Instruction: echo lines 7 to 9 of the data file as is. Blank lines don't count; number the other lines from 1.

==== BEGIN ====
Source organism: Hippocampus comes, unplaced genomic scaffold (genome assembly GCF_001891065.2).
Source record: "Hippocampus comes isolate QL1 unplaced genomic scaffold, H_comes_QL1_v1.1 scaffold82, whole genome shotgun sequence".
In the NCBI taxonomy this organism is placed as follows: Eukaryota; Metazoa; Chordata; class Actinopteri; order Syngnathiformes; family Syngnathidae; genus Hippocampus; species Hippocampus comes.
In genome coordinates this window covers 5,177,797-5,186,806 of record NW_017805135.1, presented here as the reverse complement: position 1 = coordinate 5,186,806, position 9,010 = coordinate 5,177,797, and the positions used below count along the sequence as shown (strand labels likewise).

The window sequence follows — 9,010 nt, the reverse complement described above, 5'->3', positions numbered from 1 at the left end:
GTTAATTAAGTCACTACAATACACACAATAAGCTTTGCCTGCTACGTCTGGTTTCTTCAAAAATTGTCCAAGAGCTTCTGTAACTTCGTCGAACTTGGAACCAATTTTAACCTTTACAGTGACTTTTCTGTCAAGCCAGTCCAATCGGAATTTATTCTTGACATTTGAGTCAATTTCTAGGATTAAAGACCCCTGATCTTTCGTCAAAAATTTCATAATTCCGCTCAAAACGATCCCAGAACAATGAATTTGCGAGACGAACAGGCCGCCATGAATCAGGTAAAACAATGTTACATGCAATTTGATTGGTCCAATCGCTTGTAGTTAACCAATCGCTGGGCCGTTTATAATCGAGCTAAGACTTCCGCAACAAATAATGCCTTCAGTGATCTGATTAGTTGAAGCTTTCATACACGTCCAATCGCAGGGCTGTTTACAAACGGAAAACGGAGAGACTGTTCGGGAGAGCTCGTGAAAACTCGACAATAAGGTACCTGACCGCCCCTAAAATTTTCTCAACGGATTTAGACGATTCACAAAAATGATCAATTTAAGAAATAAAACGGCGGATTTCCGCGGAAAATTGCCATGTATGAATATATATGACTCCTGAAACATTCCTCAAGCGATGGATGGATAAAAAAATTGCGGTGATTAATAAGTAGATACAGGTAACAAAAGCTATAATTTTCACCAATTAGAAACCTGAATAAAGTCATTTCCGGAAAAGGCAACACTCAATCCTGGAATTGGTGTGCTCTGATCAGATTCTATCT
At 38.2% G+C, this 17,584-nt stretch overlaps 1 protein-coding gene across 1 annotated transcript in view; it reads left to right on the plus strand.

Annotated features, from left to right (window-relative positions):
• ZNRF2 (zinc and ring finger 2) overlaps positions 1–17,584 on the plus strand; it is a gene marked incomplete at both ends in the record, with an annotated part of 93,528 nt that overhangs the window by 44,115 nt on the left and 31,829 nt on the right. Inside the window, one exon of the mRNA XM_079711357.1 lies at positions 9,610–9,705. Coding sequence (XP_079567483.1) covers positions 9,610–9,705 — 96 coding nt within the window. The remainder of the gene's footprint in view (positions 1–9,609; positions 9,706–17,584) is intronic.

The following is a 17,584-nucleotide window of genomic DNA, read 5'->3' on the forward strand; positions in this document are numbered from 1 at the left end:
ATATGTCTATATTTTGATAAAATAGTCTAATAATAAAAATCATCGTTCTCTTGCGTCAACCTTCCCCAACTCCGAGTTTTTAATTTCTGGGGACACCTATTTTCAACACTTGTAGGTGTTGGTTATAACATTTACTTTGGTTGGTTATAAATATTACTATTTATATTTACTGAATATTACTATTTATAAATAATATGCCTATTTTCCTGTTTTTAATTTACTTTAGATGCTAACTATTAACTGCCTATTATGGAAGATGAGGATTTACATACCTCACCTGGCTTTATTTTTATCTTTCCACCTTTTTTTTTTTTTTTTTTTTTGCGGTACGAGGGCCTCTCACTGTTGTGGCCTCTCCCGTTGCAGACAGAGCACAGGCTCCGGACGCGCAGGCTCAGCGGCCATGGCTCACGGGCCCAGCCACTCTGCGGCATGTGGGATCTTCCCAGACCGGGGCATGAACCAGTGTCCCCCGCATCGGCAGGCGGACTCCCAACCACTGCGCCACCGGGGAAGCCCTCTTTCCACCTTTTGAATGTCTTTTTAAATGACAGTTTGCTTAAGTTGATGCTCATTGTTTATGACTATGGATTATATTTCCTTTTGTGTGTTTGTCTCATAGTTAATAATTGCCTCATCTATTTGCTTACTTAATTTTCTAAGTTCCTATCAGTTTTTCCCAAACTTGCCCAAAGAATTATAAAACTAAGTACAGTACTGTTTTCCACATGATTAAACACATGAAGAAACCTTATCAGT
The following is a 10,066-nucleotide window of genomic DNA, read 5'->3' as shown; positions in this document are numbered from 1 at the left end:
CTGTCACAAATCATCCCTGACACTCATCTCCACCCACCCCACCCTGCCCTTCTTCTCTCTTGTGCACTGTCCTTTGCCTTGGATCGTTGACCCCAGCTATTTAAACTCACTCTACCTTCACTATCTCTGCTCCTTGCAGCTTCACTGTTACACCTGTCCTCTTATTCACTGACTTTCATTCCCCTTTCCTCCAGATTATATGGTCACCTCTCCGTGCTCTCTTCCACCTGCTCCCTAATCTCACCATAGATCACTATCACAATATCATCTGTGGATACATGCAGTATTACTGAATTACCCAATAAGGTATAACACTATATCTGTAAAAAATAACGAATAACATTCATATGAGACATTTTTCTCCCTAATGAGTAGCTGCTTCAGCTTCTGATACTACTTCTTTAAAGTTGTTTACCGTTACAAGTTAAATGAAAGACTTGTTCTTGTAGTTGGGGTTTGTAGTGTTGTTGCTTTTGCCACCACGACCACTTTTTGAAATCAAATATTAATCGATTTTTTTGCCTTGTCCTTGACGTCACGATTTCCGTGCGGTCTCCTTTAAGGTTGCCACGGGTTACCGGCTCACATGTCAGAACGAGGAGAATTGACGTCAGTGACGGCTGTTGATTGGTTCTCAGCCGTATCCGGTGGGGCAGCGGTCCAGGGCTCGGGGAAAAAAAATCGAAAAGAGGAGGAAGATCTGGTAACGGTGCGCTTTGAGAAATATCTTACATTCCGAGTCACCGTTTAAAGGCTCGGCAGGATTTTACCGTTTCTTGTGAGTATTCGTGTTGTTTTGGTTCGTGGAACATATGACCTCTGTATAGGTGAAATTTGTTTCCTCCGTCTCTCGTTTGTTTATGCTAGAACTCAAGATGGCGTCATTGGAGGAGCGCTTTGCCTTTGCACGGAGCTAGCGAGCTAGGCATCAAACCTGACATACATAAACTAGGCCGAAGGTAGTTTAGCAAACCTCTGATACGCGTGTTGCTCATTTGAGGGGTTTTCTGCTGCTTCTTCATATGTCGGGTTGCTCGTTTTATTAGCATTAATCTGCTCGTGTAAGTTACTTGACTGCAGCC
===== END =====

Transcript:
At 38.2% G+C, this 17,584-nt stretch overlaps 1 protein-coding gene across 1 annotated transcript in view; it reads left to right on the plus strand.

Annotated features, from left to right (window-relative positions):
• ZNRF2 (zinc and ring finger 2) overlaps positions 1–17,584 on the plus strand; it is a gene marked incomplete at both ends in the record, with an annotated part of 93,528 nt that overhangs the window by 44,115 nt on the left and 31,829 nt on the right. Inside the window, one exon of the mRNA XM_079711357.1 lies at positions 9,610–9,705. Coding sequence (XP_079567483.1) covers positions 9,610–9,705 — 96 coding nt within the window. The remainder of the gene's footprint in view (positions 1–9,609; positions 9,706–17,584) is intronic.